As humans, we have a natural tendency to form groups to fulfill our social needs. We enter into playgroups as toddlers, where we learn things like how to interrupt each other, talk over each other, and cry when we don’t get our way.
It is the first of many graduated steps in our social evolution, in which group activity develops into frat parties, book groups, and bridge clubs until it culminates with Friday night bingo at the Hobble A. Long Nursing Home.
Smack in the middle of these phases is the evening dinner group, a stage which generally emerges somewhere between our last toga party and our last mortgage payment.
A dinner group is best defined as several couples approaching middle age that get together for food, drinks, and conversation in which the degree of political correctness is generally commensurate with the quantity of tequila in the margaritas.
The early life groups condition us for appropriate dinner group behavior. For instance, frat parties teach us how to flirt, bridge clubs teach us how to gossip, and book groups teach us how to look engaged while we silently reflect on things like what ingredient is missing from the artichoke dip, where the hostess bought her diamond earrings, and how much she paid for them.
Dinner groups have become a legitimized form of entertainment for suburban couples that are too tired from the weekly work grind to make a dinner reservation. It’s for those of us who, after a night of bowling at Plaza Lanes, have to get epidural steroid injections to relieve our back pain. It’s for those who stopped going to the movies when On Demand made it possible to watch movies in bed.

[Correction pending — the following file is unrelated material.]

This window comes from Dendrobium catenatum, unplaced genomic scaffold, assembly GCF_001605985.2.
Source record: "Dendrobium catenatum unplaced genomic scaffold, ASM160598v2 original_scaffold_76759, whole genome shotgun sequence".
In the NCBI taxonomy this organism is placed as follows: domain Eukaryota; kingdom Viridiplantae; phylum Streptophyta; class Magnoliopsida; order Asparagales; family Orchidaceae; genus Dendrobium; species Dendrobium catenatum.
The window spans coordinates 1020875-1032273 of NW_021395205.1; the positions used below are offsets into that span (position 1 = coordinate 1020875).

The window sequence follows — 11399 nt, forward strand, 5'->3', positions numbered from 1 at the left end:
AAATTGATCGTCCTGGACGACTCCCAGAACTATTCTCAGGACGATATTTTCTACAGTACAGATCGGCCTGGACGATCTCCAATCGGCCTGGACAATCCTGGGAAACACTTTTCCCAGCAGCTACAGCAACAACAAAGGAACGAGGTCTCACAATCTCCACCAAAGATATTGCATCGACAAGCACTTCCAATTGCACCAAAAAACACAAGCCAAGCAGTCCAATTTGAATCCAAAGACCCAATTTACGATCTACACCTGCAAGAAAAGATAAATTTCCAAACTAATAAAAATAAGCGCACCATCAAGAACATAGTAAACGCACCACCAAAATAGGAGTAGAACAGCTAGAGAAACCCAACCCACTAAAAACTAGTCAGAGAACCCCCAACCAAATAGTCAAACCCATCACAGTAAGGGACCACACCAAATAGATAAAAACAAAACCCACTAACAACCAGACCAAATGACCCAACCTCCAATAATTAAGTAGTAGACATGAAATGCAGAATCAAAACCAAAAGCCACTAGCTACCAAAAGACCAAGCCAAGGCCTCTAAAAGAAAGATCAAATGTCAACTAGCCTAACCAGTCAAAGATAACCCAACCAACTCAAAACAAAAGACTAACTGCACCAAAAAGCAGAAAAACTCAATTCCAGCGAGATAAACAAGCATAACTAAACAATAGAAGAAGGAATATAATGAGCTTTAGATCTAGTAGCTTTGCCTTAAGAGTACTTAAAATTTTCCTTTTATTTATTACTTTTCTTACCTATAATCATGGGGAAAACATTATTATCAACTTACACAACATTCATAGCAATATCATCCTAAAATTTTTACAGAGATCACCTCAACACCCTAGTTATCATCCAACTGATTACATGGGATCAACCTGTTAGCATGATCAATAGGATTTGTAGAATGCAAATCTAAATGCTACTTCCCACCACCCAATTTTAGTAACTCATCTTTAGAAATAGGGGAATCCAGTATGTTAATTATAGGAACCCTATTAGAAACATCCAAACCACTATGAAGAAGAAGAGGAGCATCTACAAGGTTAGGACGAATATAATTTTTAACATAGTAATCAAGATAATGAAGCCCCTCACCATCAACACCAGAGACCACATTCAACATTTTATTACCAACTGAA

A dinner group is the ideal social activity for couples. It requires no reservations, no dress code, and no designated driver. You can slack off at home and still not feel like a Saturday night loser because you’re slacking off with other people.
Dinner groups are popular with religious organizations because instead of members going to church or synagogue to worship, they make a pilgrimage to each other’s houses to pray that cocktails will be served with dinner.
In the Christian religion, a dinner group is called a fellowship dinner—members eat a potluck dinner over wine. In the Jewish religion, it’s called a Havorah—members eat a potluck dinner and say blessings over wine. In the Christian Science religion, it’s called a ward dinner—members eat a potluck dinner over the bible and complain about how they’re not allowed to drink wine.
With a dinner group, there are three important rules to keep in mind: One, the meal must be lactose free, hormone-free, low fat, organic, and include a vegetarian option. Two, members must take turns hosting. It doesn’t matter if your kid has a bad case of shingles or your plumbing has backed up, there’s no free pass. The third rule is, after the meal, the men must go into the other room to watch a football game while the women stay in the kitchen and complain that all their husbands do is watch football.
So if you’re reaching that point in life where you’d rather poke lit cigarettes into your eyeballs than go out for a night on the town, consider joining a dinner group. It may have its drawbacks, but enjoy it while you can because the next stage will be bingo at the nursing home . . . with dinner over prune juice.
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